What Type of Surgery is Used to Treat Breast Cancer?

There are several options to consider, depending on your health profile and preferences.

A radiologist looks at an X-ray image of a breast to detect breast cancer

Updated on May 19, 2022

Surgery is one of the most common treatments for breast cancer. In recent years, surgeons have found ways to make operations safer, more successful, and less invasive. Medical advances mean people with breast cancer can now choose from different surgeries, including:

  • Breast-conserving surgery, also called lumpectomy
  • Mastectomy with flat closures
  • Mastectomy with breast reconstruction

These options can let you build a treatment plan around your priorities and lifestyle, as well as the severity of your breast cancer diagnosis. That said, having to make an important decision at a time when you may already be emotionally or physically exhausted can feel overwhelming.

Mark Mugiishi, MD is president and CEO of the Hawaii Medical Service Association and a former surgeon specializing in breast surgery at Ekahi Health-Central Medical Clinic in Honolulu. Here, he provides straightforward answers to top questions about what each procedure entails to help you feel confident about your final decision.

Surgery to diagnose breast cancer

“Surgery is used to both diagnose and treat breast cancer,” says Dr. Mugiishi. If a concerning area shows up on a mammogram or an ultrasound scan, surgeons use a needle to take a sample of the spot. They will then look at it under a microscope to make a diagnosis.

This procedure, called a biopsy, is the only way your surgeon can confirm that a painful lump, a spot on your mammogram, or a change in your breast is cancer.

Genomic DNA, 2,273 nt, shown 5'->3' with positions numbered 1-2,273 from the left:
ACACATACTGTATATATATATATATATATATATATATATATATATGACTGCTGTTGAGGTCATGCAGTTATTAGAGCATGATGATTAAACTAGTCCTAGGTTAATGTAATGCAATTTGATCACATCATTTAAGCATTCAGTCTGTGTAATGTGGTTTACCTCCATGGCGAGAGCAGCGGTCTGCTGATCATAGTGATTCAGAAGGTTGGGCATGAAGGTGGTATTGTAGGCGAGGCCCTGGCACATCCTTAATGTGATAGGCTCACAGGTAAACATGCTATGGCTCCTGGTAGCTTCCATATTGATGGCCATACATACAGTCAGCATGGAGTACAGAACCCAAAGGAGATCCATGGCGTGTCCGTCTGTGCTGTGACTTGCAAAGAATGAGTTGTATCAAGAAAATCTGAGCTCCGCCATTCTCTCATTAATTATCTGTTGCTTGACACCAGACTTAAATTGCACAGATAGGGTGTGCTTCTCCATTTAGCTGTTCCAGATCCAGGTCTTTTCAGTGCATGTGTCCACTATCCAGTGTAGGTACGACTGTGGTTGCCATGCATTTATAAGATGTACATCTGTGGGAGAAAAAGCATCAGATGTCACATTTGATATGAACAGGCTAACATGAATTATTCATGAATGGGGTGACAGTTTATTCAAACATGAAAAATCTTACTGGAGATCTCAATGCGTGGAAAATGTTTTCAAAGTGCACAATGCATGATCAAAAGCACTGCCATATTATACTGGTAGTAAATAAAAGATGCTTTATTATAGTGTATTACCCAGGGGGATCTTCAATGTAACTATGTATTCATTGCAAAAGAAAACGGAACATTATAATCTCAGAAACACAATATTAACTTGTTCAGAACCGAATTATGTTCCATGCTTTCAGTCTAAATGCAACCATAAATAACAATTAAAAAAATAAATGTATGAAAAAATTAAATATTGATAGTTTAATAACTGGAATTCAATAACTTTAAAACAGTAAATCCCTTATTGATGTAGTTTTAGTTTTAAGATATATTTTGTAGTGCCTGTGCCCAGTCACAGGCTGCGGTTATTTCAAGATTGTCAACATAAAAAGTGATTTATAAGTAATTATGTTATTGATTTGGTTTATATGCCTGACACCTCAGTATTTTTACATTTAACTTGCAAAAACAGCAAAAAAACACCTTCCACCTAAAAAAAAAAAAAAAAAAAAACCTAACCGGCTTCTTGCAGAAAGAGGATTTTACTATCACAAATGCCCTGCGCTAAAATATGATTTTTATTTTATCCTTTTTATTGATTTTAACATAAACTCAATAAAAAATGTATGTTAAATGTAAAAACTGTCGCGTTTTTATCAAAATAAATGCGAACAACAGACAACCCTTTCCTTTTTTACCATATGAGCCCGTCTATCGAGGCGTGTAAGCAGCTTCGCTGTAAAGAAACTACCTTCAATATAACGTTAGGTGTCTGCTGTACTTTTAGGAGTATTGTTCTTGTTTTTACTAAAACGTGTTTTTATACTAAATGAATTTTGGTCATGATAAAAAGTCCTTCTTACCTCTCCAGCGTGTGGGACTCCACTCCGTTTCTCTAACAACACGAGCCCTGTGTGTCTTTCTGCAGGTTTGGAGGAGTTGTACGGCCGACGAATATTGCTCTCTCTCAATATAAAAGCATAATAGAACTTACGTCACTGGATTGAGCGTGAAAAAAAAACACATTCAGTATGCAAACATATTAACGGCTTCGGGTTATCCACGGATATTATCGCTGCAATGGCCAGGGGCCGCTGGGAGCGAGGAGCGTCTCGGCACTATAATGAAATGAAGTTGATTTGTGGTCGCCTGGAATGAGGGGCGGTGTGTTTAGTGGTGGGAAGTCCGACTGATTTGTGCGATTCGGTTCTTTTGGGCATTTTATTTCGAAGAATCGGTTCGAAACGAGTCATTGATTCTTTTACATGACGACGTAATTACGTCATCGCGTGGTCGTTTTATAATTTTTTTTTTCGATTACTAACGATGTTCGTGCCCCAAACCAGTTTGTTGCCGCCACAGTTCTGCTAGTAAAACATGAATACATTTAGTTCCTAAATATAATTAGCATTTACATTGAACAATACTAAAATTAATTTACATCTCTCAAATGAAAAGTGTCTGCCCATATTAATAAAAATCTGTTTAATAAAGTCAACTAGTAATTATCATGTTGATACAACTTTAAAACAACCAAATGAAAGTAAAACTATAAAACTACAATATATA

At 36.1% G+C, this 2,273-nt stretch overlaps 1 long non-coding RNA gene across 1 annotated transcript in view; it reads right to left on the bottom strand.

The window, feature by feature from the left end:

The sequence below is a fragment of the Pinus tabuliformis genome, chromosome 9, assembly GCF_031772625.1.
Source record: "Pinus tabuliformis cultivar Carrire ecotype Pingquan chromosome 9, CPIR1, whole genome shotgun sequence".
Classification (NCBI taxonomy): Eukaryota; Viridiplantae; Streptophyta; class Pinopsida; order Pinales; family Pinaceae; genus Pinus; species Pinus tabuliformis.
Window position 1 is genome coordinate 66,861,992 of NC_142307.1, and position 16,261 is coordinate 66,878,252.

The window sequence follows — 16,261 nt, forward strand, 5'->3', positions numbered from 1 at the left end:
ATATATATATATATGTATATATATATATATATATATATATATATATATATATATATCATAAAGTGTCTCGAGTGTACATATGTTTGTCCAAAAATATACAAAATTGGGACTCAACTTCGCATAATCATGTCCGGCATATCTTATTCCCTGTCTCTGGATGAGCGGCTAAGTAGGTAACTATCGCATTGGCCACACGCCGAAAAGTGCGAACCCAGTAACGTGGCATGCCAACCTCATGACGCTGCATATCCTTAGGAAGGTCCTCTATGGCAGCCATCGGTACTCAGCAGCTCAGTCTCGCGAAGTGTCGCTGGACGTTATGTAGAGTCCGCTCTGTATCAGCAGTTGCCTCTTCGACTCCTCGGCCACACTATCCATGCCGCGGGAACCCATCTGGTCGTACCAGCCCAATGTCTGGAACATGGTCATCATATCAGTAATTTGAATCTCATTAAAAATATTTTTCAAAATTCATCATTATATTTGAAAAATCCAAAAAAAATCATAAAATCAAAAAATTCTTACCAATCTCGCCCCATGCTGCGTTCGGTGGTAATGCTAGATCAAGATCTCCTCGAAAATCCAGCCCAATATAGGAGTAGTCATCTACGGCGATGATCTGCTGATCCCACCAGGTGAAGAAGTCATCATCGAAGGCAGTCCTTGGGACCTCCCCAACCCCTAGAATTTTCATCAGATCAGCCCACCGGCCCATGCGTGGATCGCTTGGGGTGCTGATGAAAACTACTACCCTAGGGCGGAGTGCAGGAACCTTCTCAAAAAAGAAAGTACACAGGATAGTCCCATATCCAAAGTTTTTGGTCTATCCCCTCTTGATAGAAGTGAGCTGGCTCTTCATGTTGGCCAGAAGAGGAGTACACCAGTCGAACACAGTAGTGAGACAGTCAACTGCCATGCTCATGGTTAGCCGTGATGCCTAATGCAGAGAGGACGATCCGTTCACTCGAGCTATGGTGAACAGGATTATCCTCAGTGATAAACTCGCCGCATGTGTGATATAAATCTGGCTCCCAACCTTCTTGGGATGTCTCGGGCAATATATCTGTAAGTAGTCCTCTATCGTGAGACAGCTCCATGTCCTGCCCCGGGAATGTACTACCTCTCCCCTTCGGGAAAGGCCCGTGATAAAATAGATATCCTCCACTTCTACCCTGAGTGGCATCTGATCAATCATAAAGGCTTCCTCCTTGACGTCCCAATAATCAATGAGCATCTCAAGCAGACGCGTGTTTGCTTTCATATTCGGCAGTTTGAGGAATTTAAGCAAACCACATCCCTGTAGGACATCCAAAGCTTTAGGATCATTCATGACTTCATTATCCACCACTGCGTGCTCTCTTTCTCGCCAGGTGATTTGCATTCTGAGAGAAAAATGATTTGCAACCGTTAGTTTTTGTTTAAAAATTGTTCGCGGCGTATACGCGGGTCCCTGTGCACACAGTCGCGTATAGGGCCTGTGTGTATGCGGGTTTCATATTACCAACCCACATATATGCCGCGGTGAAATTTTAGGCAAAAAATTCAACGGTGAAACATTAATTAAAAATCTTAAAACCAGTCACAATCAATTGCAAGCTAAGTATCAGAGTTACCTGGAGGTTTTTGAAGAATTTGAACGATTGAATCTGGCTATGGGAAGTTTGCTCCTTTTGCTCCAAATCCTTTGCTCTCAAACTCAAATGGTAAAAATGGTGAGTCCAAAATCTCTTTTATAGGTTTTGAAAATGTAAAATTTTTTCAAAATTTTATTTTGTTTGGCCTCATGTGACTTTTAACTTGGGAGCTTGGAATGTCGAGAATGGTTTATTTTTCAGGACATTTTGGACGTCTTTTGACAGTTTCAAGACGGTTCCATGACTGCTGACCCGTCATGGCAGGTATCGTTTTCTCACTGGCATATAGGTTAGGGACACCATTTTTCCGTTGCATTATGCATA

Surgery to remove cancer

You and your healthcare provider (HCP) may discuss a number of possible surgeries, depending on your diagnosis and personal preferences. For most people, choices include:

Breast-conserving surgery (BCS), also known as lumpectomy: The goal of BCS is to remove the tumor, plus some of the healthy tissue around it, called the margin. The margin is then tested to determine if the entire tumor has been successfully removed or if cancer cells may have been left behind. The amount of breast tissue removed depends on the size of the lump, its location, and the advancement of cancer, among other factors.

Whenever possible, surgeons try to do BCS—as long as everything around the tumor is healthy tissue—because it preserves the breast, says Mugiishi.

The recovery time for BCS is relatively short. It can be done as an outpatient procedure, meaning you won’t have to spend the night in the hospital.

“Afterwards, you’ll be able to resume activities when you see fit,” Mugiishi says, although it may take some people as long as two weeks.

Most people who undergo BCS also need radiation, a type of therapy that uses powerful rays to destroy leftover cancer cells. Radiation is a local treatment, aimed at only the part of the breast that has been affected by cancer. Every person reacts differently, but radiation may cause side effects like exhaustion and skin irritation. Radiation may also cause long-term changes to the size, coloration, pores, sensitivity, and thickness of breasts.

Mastectomy: A mastectomy involves removing the entire breast. Depending on how far the cancer has spread, some of the structures around it, like chest muscles and lymph nodes, might be taken out, too. This surgery may require a hospital stay, and it may be a few weeks before you’re back to your old routine.

You might undergo a mastectomy instead of BCS depending on certain characteristics of the tumor or conditions you have may, including:

  • Your tumor is large or there’s not a clear margin around it
  • You have multiple tumors
  • You don’t want or can’t have radiation
  • You’ve already had BCS in that breast, but the cancer came back
  • You have mutations in the BRCA1 or BRCA2 gene
  • You’re at high risk for a second cancer
  • You have inflammatory breast cancer, a particularly aggressive form of the disease

Some pregnant people who have breast cancer may also be advised to have a mastectomy instead of BCS.

Mastectomy with reconstruction: You may choose to have breast reconstruction performed immediately after your mastectomy. This surgery will rebuild the shape of the breast after a mastectomy. (It’s also an option after a more invasive BCS procedure.)

Even if you wait a while before undergoing reconstruction, it’s still important to speak with both a surgical oncologist with a specialty in breast cancer and a plastic surgeon before your mastectomy. There are different types of breast reconstruction, so your HCP can help you decide the best approach for you.